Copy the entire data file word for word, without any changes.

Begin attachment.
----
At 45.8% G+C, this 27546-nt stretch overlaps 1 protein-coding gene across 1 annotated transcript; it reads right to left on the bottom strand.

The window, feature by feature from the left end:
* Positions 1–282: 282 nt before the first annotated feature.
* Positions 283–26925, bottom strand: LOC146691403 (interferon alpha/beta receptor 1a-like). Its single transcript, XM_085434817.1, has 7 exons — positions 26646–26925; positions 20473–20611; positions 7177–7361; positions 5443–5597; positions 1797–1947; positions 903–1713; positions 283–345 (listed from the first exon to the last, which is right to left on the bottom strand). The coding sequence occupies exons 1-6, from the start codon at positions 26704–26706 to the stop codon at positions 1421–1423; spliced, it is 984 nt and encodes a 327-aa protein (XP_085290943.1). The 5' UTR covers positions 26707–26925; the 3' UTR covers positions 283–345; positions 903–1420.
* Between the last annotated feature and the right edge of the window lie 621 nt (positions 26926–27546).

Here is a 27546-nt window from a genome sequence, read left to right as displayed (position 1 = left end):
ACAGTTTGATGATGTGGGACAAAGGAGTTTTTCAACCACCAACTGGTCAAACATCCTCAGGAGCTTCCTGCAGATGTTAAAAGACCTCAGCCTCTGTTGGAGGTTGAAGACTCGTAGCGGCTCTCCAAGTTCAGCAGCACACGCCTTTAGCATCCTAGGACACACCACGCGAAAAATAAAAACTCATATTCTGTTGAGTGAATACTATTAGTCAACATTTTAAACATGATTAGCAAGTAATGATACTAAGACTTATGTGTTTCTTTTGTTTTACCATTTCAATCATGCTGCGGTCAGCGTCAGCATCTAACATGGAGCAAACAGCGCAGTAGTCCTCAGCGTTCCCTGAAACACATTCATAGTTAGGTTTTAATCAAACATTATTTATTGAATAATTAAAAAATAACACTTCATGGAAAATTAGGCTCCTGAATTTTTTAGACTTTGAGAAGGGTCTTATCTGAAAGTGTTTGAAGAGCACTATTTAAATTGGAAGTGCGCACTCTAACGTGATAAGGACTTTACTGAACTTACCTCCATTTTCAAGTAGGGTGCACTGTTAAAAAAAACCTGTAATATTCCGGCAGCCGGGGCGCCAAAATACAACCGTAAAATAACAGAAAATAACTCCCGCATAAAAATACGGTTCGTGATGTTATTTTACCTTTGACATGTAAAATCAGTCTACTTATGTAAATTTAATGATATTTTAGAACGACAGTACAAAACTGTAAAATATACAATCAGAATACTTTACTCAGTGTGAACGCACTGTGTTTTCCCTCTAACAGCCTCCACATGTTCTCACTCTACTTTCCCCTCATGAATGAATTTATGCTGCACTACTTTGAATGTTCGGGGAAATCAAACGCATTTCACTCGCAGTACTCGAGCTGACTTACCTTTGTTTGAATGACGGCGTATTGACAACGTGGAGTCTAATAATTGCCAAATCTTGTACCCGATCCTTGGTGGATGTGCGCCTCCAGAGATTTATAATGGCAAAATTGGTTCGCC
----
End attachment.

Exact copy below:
At 45.8% G+C, this 27546-nt stretch overlaps 1 protein-coding gene across 1 annotated transcript; it reads right to left on the bottom strand.

The window, feature by feature from the left end:
* Positions 1–282: 282 nt before the first annotated feature.
* Positions 283–26925, bottom strand: LOC146691403 (interferon alpha/beta receptor 1a-like). Its single transcript, XM_085434817.1, has 7 exons — positions 26646–26925; positions 20473–20611; positions 7177–7361; positions 5443–5597; positions 1797–1947; positions 903–1713; positions 283–345 (listed from the first exon to the last, which is right to left on the bottom strand). The coding sequence occupies exons 1-6, from the start codon at positions 26704–26706 to the stop codon at positions 1421–1423; spliced, it is 984 nt and encodes a 327-aa protein (XP_085290943.1). The 5' UTR covers positions 26707–26925; the 3' UTR covers positions 283–345; positions 903–1420.
* Between the last annotated feature and the right edge of the window lie 621 nt (positions 26926–27546).

Here is a 27546-nt window from a genome sequence, read left to right as displayed (position 1 = left end):
ACAGTTTGATGATGTGGGACAAAGGAGTTTTTCAACCACCAACTGGTCAAACATCCTCAGGAGCTTCCTGCAGATGTTAAAAGACCTCAGCCTCTGTTGGAGGTTGAAGACTCGTAGCGGCTCTCCAAGTTCAGCAGCACACGCCTTTAGCATCCTAGGACACACCACGCGAAAAATAAAAACTCATATTCTGTTGAGTGAATACTATTAGTCAACATTTTAAACATGATTAGCAAGTAATGATACTAAGACTTATGTGTTTCTTTTGTTTTACCATTTCAATCATGCTGCGGTCAGCGTCAGCATCTAACATGGAGCAAACAGCGCAGTAGTCCTCAGCGTTCCCTGAAACACATTCATAGTTAGGTTTTAATCAAACATTATTTATTGAATAATTAAAAAATAACACTTCATGGAAAATTAGGCTCCTGAATTTTTTAGACTTTGAGAAGGGTCTTATCTGAAAGTGTTTGAAGAGCACTATTTAAATTGGAAGTGCGCACTCTAACGTGATAAGGACTTTACTGAACTTACCTCCATTTTCAAGTAGGGTGCACTGTTAAAAAAAACCTGTAATATTCCGGCAGCCGGGGCGCCAAAATACAACCGTAAAATAACAGAAAATAACTCCCGCATAAAAATACGGTTCGTGATGTTATTTTACCTTTGACATGTAAAATCAGTCTACTTATGTAAATTTAATGATATTTTAGAACGACAGTACAAAACTGTAAAATATACAATCAGAATACTTTACTCAGTGTGAACGCACTGTGTTTTCCCTCTAACAGCCTCCACATGTTCTCACTCTACTTTCCCCTCATGAATGAATTTATGCTGCACTACTTTGAATGTTCGGGGAAATCAAACGCATTTCACTCGCAGTACTCGAGCTGACTTACCTTTGTTTGAATGACGGCGTATTGACAACGTGGAGTCTAATAATTGCCAAATCTTGTACCCGATCCTTGGTGGATGTGCGCCTCCAGAGATTTATAATGGCAAAATTGGTTCGCC